Weekend Cyber Attacks - An Important Wake-Up Call

by Patrice Samuels | Oct. 25, 2016

Data breaches that expose sensitive data of millions of customers and cost large companies millions of dollars are now pervasive in the news.  As cyber-criminals formulate new ways to attack, many companies and consumers are now more aware of the vulnerabilities involved in providing and using connected products and services.

Despite the fact that cybercriminals are consistently devising new attack strategies, device manufacturers and consumers are yet to pull out all the stops to guard against these attacks in a hyper-connected era. Several factors contribute to this occurrence:

  • While 40% of consumers report having high concerns about their devices being hacked, concerns about unauthorized personnel getting access to consumer devices is noticeably lower among consumers than concerns for virus and spyware infection, identity and data theft, and personal information on devices being made public.
  • In an effort to drive product adoption, many device manufacturers have put device security on the back burner to focus on product innovation and strengthening product value proposition.
  • Among device manufacturers, there is a perception that highlighting potential security risks (even if it is in an effort to educate consumers on how to secure their products) draws negative attention to their product, which they would rather avoid.

At Parks Associates' CONNECTIONS conference in May 2016, industry experts share thoughts on whether device security vulnerabilities pose a challenge to widespread adoption of emerging connected devices. Most of these experts expressed the belief that consumers are just not that concerned about their devices being hacked. Some of not particularly moved by the idea of a complete stranger viewing images from their security camera—for example.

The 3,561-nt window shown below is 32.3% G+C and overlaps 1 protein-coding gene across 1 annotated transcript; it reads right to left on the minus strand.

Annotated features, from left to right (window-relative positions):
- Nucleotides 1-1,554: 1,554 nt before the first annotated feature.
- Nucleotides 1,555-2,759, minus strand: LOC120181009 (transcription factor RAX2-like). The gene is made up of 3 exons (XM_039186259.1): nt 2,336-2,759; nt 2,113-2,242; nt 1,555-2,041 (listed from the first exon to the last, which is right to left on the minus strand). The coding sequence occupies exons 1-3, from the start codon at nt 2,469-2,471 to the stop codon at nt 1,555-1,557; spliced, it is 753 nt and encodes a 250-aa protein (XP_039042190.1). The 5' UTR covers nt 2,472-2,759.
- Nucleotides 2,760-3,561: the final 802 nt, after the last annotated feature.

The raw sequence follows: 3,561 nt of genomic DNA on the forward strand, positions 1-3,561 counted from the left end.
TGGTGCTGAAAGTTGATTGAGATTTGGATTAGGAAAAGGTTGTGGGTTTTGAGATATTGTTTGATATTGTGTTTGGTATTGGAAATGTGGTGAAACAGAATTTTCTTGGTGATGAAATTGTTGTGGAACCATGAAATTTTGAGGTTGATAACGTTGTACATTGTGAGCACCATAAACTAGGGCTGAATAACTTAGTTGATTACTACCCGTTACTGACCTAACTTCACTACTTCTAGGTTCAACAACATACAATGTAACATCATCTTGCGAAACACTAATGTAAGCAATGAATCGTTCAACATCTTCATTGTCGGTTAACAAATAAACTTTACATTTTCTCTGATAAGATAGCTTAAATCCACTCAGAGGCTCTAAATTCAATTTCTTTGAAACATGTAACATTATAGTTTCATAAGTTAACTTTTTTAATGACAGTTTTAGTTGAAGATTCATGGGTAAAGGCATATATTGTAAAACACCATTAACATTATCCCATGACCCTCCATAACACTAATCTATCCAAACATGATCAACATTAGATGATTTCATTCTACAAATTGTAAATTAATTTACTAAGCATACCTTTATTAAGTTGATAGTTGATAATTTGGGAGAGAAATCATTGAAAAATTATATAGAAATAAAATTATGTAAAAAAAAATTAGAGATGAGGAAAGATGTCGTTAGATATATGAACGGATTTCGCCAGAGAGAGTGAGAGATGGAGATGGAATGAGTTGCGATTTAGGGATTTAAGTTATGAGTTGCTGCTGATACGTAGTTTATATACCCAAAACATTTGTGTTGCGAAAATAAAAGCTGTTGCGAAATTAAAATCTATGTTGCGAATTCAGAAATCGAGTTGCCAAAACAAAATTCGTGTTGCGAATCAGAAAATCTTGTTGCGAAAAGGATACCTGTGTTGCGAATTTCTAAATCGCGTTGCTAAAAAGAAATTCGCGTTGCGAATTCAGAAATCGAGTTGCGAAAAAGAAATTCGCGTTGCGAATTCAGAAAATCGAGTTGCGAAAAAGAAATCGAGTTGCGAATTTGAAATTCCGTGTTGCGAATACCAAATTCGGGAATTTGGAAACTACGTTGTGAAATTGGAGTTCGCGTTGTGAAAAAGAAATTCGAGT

The cyber hacks over the weekend, which affected the services of large companies including Amazon, PayPal, Netflix, Twitter, and Spotify have, however, exposed the fact that device protection can no longer be a personal choice. Consumers who opt out of protecting their devices, do not only put themselves at risk, but their actions can also lead to large scale disruption of services on which other consumers rely.

By owning connected devices, consumers hold greater responsibility than many previously thought and maintaining device security has to be a part of the broader conversation—along with product capabilities, value, and performance.

  • Device security measures must be a mandatory part of the customer onboarding process. Measures like creating complex password for devices access should not be optional. Device manufacturers and service providers must also utilize two-factor authentication for device access, where applicable.
  • While the Federal Trade Commission (FTC) has only proposed best practices, device manufacturers must seek out and uphold industry standards and best practices for Internet of Things (IoT) device security.
  • Regular vulnerability checks must be a part of device manufacturers’ product strategy. Devices must be also be able to receive security patches where new areas of vulnerability are discovered.

Next: Smart home solutions need to be simple to deploy and control: Insights from Support.com
Previous: Parks Associates’ Take on the Yahoo Security Breach


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